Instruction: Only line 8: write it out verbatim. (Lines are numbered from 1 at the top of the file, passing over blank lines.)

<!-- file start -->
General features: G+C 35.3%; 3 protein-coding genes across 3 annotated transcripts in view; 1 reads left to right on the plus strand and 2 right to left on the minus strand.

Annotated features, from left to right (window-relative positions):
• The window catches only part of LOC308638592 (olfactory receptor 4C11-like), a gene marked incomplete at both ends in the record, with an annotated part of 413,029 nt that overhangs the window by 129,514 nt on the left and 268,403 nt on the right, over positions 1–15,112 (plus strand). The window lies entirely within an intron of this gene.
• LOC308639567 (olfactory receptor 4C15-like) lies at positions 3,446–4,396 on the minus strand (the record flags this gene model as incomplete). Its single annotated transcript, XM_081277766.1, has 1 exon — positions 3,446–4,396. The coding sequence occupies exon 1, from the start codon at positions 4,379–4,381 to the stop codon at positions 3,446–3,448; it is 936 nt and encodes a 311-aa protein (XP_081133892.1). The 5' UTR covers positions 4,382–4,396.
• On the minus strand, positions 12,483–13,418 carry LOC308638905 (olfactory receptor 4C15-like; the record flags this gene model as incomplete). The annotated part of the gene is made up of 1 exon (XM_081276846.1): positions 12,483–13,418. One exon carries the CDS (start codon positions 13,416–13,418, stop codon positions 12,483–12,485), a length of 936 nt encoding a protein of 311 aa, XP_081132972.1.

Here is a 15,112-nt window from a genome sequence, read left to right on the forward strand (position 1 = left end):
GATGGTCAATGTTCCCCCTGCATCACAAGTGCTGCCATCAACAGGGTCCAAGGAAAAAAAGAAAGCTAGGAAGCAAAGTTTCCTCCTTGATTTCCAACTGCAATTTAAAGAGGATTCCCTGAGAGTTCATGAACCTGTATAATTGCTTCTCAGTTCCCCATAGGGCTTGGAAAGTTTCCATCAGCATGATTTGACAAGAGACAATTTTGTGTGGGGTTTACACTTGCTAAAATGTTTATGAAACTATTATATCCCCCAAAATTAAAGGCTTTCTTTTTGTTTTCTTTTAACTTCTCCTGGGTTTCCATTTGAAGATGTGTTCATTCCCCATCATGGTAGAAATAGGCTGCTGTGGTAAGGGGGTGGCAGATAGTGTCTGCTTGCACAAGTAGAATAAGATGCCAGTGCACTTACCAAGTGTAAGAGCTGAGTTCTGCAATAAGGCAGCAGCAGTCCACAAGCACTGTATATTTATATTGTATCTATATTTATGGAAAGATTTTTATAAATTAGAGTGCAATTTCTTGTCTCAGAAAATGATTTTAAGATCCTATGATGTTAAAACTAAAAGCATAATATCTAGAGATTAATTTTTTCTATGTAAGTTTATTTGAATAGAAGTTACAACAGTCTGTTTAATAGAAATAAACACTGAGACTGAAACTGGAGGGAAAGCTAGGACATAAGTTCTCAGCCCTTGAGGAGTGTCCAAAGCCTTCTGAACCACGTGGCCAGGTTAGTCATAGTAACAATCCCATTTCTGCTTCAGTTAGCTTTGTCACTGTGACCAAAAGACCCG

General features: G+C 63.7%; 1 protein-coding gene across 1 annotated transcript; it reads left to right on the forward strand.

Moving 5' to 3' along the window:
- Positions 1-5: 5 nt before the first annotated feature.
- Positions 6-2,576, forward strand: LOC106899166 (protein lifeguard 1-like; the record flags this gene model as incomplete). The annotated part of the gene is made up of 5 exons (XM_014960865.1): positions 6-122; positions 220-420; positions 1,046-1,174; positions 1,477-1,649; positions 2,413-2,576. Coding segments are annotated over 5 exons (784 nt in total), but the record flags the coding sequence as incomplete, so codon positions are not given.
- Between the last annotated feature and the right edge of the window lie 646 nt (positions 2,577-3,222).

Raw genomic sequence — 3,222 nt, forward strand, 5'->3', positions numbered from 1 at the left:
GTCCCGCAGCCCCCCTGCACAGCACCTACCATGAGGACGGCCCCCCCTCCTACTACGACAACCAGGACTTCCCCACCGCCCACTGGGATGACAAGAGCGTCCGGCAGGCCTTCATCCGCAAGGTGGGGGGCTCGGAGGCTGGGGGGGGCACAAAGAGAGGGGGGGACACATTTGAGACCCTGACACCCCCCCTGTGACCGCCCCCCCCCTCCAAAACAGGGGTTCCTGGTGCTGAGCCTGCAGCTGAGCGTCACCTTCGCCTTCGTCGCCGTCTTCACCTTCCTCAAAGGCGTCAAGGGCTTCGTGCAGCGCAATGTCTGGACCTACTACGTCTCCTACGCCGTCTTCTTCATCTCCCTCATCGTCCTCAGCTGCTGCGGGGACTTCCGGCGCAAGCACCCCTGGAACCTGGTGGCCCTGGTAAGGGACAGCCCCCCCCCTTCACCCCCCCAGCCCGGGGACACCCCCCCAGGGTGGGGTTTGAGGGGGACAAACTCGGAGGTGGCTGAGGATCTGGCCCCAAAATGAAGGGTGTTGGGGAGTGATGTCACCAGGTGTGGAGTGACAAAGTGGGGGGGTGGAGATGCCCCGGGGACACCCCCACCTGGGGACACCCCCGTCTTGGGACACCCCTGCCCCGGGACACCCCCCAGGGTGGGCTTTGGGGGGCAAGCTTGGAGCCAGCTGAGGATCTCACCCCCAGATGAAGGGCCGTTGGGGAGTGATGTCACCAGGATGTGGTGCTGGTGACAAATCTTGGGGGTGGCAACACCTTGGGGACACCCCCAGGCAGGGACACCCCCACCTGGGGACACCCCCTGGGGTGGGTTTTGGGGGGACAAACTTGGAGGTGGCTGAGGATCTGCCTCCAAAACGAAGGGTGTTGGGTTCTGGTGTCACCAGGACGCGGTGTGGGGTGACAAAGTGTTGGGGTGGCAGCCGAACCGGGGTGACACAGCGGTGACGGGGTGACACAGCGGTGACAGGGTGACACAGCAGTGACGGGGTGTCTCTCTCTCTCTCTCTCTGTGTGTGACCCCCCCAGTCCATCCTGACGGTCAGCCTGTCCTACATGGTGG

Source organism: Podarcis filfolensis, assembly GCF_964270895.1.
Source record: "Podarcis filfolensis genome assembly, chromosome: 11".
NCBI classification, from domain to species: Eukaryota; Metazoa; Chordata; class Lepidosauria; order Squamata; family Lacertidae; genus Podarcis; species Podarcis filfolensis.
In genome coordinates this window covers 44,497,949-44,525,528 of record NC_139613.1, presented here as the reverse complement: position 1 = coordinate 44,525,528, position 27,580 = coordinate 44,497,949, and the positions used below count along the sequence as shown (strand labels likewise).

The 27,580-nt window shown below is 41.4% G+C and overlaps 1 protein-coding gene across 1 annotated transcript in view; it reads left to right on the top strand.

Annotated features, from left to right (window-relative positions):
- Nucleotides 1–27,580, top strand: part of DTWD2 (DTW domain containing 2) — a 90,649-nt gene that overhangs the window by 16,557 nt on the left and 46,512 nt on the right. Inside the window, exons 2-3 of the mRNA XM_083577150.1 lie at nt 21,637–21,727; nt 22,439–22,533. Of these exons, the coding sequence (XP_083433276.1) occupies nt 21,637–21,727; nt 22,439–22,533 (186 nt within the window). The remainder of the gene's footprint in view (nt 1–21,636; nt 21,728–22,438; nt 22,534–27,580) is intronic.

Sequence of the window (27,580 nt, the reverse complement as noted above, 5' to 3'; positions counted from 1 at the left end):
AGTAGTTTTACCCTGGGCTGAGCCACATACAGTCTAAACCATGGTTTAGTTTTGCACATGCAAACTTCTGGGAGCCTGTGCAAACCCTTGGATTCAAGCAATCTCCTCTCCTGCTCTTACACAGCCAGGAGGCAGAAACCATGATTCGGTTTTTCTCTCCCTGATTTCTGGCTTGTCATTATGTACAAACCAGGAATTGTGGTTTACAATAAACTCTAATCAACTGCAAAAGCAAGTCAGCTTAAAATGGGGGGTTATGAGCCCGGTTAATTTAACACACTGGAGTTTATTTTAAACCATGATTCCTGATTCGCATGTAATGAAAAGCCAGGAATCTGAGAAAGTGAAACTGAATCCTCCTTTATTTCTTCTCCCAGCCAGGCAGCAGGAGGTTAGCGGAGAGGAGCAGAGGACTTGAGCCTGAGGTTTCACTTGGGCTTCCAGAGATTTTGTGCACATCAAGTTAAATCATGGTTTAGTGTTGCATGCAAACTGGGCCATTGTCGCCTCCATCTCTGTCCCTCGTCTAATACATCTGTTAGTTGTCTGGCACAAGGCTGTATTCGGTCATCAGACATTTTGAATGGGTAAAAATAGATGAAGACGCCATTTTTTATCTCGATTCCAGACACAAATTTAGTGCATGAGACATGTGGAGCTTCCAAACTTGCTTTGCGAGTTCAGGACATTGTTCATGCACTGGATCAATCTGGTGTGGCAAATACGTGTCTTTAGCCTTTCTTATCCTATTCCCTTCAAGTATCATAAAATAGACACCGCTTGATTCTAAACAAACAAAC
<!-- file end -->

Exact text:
General features: G+C 63.7%; 1 protein-coding gene across 1 annotated transcript; it reads left to right on the forward strand.